Hollywood has the power to boost conservation efforts
As fans waited for the release of Finding Dory, biologists pleaded to keep the Blue Tang (Dory) out of pet stores, homes, and captivity. This trend builds on the “Nemo effect,” when the release of the 2003 hit film caused an uptick in clownfish conservation efforts.
As it turns out, these weren’t isolated incidents. Hollywood has time and time again proven it can influence the public’s attitudes toward conservation.
Researchers from the University of Exeter recently compiled a list of films that either promoted conservation or propagated misinformation that could have adversely harmed certain species.
The objective was to demonstrate that conservationists and filmmakers should collaborate to use the “Hollywood effect” to best boost conservation, awareness, and activism.
The researchers also point out that the “Hollywood effect” can also have a downside. For instance, the Thai island made famous by the movie The Beach featured an overwhelming whiplash of mass tourism following the film’s release. And even “the Nemo effect” had a dark side: increased clownfish captivity rates.
“Movies could be used by conservationists to highlight issues of concern, much as product placement is currently used for advertising,” said Dr. Matthew Silk, from the Environment and Sustainability Institute at the University of Exeter’s Penryn Campus in Cornwall.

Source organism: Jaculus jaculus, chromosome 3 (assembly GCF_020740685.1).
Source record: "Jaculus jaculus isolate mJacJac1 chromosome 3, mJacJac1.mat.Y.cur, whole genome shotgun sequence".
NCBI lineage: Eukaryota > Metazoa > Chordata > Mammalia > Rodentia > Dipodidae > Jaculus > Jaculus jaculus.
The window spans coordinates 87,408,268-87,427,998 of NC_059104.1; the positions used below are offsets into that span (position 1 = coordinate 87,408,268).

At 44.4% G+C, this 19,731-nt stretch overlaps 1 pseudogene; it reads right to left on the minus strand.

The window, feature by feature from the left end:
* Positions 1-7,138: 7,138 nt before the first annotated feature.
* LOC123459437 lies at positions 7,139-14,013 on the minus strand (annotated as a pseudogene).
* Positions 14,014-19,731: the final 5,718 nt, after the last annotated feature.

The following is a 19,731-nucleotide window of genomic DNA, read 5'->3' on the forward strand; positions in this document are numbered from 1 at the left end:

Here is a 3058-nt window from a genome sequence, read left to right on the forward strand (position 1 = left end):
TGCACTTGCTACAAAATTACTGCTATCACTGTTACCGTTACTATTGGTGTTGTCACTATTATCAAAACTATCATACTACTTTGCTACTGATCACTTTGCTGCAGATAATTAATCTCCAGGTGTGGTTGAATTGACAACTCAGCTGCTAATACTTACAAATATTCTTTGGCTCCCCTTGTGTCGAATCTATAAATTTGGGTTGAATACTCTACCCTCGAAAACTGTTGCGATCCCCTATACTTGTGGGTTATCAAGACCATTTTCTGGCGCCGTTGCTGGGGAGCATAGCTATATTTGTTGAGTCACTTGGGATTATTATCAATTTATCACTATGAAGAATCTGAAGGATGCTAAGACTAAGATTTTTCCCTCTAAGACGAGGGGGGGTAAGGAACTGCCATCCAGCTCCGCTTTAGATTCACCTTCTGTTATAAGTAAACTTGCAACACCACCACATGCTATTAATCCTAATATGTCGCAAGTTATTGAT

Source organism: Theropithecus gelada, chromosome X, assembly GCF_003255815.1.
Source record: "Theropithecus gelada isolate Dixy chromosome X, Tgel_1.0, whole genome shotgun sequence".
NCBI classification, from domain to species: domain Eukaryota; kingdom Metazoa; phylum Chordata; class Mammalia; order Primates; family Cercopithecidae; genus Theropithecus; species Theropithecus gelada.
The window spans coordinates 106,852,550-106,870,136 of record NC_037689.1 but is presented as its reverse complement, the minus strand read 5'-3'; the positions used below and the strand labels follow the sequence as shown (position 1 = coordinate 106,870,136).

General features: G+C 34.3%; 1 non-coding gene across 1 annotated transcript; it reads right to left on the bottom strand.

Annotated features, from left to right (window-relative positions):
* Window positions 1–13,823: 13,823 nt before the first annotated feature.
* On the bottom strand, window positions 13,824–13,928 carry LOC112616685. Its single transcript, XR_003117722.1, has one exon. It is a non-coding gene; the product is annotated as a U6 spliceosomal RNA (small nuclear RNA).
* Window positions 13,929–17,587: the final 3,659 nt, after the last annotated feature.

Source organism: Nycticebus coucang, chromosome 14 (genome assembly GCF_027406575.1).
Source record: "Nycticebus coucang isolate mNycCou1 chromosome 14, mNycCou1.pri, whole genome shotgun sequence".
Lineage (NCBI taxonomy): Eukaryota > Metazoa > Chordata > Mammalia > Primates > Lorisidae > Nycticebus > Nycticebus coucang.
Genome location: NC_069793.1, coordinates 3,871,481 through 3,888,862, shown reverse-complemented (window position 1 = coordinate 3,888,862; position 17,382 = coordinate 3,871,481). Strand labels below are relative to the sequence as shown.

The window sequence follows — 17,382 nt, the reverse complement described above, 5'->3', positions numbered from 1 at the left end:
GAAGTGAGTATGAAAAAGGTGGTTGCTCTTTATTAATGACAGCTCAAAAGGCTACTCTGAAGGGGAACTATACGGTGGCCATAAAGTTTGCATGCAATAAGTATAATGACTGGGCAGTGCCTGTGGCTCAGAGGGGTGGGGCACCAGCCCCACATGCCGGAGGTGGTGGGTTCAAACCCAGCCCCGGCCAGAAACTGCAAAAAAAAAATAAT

The movies cited by the Exeter team range from Happy Feet, which had an important message about the dangers of overfishing, to Jaws, which exaggerated the threat posed by sharks.
The researchers note that locations and animals can become extremely popular and raise the public’s interest, but further studies will need to be done to show what the implications of that piqued interest are.
Hollywood has many opportunities to portray the threats involved with certain habitats and species accurately, and this research could pave the way to encouraging filmmakers and conservationists to work hand in hand to promote conservation awareness.